Back in April, I gave a presentation at DevNation in San Francisco about user experience for developers. My goal was to provide both Red Hat developers and our customers some information about how to approach their projects in a more user centric, design first way that will reduce re-work for developers.
Developers spend 50% of their time fixing avoidable issues. The top three reasons for this are:
- Badly defined requirements
- Poor communication between customers, developers, and users
- Stakeholder politics
User experience focus can help prevent this!
My presentation introduced developers to user-centric design practices, usability testing, and visual design as ways to achieve better use of development time. The first step to doing user-centric design is understanding who your users are and what they do!
Know your users
The goal of building software is for people to use it. In order to do this successfully, we need to understand who we are building it for. For any project, whether it is a point release or a major iteration, you should be able to answer the following questions:
What do my users do daily?
If you are building something that they use in an office environment, what is their job and what does it entail? If you are building something that they will use at home, what are their hobbies and daily tasks/needs?
Understand what your users do day to day, so that you can answer the following questions in the context of their typical behaviors and activities.
When will they use my software?
Is your software something they will be using all day, every day? Once a day? Once a week? Once a month? Once a year? Know how familiar users will become with your software, so that you can understand where you should be on the scale of simplicity to complexity/flexibility. Will users remember how to use your software when they come back to it, or do they have to relearn it every time because it has been too long in between uses?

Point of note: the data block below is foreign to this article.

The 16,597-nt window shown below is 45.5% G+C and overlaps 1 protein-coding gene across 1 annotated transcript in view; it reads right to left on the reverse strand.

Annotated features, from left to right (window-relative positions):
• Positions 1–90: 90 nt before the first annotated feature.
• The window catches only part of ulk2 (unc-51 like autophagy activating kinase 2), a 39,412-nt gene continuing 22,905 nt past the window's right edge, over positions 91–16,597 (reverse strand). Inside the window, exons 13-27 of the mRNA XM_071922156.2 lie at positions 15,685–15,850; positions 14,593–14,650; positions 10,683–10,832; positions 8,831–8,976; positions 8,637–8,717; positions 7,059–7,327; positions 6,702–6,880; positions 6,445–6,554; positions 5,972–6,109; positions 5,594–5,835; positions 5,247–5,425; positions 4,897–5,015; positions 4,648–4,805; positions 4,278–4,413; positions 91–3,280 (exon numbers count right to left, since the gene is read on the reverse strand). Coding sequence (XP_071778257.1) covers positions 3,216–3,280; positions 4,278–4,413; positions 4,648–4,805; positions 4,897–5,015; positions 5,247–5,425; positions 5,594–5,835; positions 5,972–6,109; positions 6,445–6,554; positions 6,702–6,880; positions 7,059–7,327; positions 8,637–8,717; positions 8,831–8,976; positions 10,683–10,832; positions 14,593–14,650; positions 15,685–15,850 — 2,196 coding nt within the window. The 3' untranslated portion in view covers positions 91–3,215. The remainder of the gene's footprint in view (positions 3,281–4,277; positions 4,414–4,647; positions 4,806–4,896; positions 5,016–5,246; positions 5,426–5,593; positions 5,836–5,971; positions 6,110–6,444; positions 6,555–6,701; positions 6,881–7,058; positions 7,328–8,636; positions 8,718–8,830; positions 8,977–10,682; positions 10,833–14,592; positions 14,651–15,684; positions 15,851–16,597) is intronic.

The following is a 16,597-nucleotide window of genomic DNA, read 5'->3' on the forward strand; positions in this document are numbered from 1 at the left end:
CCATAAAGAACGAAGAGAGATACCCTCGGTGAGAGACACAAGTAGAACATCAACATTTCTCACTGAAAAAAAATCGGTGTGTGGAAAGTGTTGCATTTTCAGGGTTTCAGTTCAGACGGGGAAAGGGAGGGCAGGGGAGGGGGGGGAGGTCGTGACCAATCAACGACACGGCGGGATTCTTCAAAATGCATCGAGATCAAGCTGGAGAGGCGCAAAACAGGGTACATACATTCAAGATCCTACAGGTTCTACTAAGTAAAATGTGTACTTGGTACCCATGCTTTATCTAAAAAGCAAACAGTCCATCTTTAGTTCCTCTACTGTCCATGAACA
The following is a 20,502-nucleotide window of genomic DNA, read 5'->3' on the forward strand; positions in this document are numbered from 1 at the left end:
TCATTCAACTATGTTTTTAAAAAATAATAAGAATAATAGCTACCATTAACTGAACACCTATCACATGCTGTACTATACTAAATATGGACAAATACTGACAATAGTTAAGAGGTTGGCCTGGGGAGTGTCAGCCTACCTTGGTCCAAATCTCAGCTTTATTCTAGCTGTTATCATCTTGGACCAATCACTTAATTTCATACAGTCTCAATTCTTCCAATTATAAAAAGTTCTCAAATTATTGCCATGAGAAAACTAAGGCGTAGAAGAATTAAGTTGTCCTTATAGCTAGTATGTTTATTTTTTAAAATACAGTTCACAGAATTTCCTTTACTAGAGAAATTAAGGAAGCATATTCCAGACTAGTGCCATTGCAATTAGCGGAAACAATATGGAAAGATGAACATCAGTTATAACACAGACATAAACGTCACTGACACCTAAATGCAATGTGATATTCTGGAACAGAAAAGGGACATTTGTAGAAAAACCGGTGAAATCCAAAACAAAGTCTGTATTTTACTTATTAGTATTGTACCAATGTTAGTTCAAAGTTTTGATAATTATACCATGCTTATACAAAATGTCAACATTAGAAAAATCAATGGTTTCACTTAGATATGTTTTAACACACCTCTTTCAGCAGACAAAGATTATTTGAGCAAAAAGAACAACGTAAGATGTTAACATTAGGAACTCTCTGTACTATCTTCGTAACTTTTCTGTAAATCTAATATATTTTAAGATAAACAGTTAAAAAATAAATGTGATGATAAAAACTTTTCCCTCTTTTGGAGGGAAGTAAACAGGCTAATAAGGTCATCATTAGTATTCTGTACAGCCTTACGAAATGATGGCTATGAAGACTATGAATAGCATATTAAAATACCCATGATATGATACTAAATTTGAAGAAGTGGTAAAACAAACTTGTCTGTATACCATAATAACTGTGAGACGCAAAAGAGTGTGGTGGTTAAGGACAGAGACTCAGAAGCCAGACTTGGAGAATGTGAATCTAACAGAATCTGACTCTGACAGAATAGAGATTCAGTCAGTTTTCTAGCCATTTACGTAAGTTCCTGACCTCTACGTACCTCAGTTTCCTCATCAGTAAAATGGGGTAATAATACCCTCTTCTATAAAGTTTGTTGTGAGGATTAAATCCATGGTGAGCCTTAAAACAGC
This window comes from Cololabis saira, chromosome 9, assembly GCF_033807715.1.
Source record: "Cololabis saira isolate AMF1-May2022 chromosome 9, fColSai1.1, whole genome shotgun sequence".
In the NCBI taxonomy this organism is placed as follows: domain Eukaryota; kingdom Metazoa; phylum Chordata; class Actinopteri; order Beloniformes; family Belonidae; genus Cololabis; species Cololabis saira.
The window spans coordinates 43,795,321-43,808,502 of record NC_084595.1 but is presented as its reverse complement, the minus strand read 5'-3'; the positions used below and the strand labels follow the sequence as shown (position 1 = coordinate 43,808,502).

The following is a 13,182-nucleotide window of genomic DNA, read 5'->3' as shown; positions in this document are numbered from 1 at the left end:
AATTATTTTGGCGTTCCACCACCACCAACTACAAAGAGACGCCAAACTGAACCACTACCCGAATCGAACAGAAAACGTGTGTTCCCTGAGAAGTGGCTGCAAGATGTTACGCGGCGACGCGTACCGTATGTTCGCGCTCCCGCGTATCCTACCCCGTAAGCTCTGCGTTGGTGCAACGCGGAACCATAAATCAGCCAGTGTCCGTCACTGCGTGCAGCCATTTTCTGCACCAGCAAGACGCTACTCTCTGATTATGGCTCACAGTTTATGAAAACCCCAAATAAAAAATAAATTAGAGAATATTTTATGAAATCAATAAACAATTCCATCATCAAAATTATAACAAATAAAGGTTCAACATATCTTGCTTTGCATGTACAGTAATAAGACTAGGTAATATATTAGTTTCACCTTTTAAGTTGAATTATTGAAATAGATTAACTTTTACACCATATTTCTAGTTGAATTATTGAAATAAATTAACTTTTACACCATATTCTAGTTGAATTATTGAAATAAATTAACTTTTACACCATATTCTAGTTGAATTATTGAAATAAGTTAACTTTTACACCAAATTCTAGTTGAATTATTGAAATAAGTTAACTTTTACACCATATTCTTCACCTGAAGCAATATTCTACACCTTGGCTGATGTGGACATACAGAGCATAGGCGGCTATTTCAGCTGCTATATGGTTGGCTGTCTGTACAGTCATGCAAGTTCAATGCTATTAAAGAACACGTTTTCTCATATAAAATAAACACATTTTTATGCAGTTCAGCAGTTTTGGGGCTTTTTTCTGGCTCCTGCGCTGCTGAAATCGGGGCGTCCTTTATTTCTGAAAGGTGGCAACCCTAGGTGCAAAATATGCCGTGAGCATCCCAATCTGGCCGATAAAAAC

Also, will they use your solution only when they are doing certain other activities or using other systems? What dependencies and
What else might they do at the same time?
Will users likely be focusing completely on the task at hand in your application, or will they be multi-tasking when using your software? Are they in an environment where they are likely to get interrupted mid-stream, and need to come back to your software with a sense of where they were and what they were doing?
What are their main goals or tasks?
What are your users actually trying to accomplish (that might be outside of your software)? How does your solution fit into that bigger workflow? What is the urgency of their goal or tasks?
Once you are able to answer the questions above for your different users, build out some personas to help you visualize your user types throughout the product development process. There are many articles on building personas out there, and I’ll add my own soon for more detail on how to do this!
Doing these two steps for every project will ensure that you understand who your users are and have reference material to help you remember them throughout the design process. In my next article, we’ll talk about understanding and capturing what these users want from your product.